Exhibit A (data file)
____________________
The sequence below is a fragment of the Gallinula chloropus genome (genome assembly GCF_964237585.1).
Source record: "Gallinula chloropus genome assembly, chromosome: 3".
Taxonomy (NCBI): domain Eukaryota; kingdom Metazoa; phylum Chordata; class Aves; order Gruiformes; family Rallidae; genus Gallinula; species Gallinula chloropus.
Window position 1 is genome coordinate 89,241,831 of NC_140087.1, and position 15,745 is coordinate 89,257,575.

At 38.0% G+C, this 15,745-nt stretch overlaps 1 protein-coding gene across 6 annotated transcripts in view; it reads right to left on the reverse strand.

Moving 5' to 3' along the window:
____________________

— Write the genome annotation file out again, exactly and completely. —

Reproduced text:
The sequence below is a fragment of the Gallinula chloropus genome (genome assembly GCF_964237585.1).
Source record: "Gallinula chloropus genome assembly, chromosome: 3".
Taxonomy (NCBI): domain Eukaryota; kingdom Metazoa; phylum Chordata; class Aves; order Gruiformes; family Rallidae; genus Gallinula; species Gallinula chloropus.
Window position 1 is genome coordinate 89,241,831 of NC_140087.1, and position 15,745 is coordinate 89,257,575.

At 38.0% G+C, this 15,745-nt stretch overlaps 1 protein-coding gene across 6 annotated transcripts in view; it reads right to left on the reverse strand.

Moving 5' to 3' along the window: